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A CRISPR endonuclease gene drive reveals two distinct mechanisms of inheritance bias

By Sebald A.N. Verkuijl, Estela González, Joshua Xin De Ang, Ming Li, Nikolay P Kandul, Michelle Anderson, Omar Akbari, Michael B Bonsall, Luke Alphey

Posted 15 Dec 2020
bioRxiv DOI: 10.1101/2020.12.15.421271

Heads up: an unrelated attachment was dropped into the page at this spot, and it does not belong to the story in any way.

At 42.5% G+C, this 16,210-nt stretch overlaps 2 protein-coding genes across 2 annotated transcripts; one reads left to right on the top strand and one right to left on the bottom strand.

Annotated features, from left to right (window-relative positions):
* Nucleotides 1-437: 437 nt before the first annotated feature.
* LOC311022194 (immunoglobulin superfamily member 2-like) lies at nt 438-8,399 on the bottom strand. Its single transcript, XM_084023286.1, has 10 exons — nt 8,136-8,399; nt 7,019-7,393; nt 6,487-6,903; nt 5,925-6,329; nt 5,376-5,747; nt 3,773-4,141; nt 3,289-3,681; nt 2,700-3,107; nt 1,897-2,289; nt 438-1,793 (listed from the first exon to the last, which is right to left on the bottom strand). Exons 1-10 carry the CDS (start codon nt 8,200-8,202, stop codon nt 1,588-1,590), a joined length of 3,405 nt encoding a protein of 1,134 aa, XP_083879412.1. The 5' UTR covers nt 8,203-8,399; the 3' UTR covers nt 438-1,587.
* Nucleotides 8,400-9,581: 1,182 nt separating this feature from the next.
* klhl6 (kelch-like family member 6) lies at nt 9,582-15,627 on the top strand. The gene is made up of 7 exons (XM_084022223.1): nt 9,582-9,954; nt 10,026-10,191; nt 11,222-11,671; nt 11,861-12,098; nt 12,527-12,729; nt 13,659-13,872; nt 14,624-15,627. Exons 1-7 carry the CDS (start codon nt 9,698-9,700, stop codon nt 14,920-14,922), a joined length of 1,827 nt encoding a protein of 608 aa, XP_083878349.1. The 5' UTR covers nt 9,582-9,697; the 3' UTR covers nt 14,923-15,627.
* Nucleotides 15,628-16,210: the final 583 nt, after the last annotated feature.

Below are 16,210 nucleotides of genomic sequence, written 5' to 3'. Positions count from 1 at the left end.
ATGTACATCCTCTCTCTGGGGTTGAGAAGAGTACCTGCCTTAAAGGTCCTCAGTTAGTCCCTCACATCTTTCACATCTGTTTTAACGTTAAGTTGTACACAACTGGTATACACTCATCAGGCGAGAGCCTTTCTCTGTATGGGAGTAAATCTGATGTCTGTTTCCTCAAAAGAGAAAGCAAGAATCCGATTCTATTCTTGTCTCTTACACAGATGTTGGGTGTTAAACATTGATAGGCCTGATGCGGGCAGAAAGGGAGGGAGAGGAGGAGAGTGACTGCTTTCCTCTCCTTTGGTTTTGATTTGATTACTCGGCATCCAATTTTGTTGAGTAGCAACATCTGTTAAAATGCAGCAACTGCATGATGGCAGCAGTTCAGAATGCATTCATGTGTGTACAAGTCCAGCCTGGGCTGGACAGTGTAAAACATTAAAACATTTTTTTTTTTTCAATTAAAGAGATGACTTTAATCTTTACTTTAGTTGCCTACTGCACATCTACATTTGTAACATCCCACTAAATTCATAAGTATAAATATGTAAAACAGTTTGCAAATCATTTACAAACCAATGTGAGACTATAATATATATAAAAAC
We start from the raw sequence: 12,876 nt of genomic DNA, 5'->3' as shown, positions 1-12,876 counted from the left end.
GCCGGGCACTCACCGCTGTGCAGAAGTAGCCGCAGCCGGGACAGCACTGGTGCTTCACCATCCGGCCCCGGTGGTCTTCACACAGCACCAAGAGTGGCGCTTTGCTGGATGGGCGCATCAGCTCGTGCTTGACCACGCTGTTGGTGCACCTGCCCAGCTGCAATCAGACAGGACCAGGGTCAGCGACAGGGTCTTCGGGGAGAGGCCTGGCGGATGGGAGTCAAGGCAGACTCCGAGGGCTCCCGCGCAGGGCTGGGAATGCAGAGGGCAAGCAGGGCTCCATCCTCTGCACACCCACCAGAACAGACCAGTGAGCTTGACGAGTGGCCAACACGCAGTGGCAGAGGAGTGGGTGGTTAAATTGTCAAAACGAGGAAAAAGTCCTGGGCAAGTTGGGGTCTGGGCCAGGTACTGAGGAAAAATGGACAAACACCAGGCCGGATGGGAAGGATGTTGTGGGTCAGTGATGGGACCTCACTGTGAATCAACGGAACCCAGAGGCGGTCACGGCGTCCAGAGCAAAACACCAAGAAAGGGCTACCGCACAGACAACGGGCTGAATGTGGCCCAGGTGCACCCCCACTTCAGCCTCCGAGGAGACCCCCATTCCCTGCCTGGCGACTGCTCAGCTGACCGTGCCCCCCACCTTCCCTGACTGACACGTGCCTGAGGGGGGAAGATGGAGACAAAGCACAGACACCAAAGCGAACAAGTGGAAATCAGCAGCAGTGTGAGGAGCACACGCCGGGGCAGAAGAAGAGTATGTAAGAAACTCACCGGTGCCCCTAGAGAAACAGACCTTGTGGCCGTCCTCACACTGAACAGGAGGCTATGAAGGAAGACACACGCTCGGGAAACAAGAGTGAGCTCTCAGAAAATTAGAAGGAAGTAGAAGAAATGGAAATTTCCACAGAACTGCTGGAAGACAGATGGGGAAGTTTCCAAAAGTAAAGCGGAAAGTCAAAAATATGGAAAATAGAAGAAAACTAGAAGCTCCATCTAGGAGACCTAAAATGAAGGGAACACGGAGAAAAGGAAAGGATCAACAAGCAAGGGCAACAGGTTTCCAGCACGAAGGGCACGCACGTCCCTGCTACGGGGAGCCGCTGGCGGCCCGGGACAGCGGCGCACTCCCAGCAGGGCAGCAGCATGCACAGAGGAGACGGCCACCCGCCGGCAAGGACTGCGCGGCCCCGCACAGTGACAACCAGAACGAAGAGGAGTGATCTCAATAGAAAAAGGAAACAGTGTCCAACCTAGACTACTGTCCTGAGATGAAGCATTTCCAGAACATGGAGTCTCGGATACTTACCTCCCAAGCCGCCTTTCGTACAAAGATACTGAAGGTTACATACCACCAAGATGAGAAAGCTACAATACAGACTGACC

RNA guided CRISPR gene drives have shown the capability of biasing transgene inheritance in multiple species. Among these, homing endonuclease drives are the most developed. In this study, we report the functioning of sds3, bgcn, and nup50 expressed Cas9 in an Aedes aegypti homing split drive system targeting the white gene. We report their inheritance biasing capability, propensity for maternal deposition, and zygotic/somatic expression. Additionally, by making use of the tight linkage of white to the sex-determining locus, we were able to elucidate mechanisms of inheritance bias. We find inheritance bias through homing in double heterozygous males, but find that a previous report of the same drive occurred through meiotic drive. We propose that other previously reported 'homing' design gene drives may in fact bias their inheritance through other mechanisms with important implications for gene drive design.

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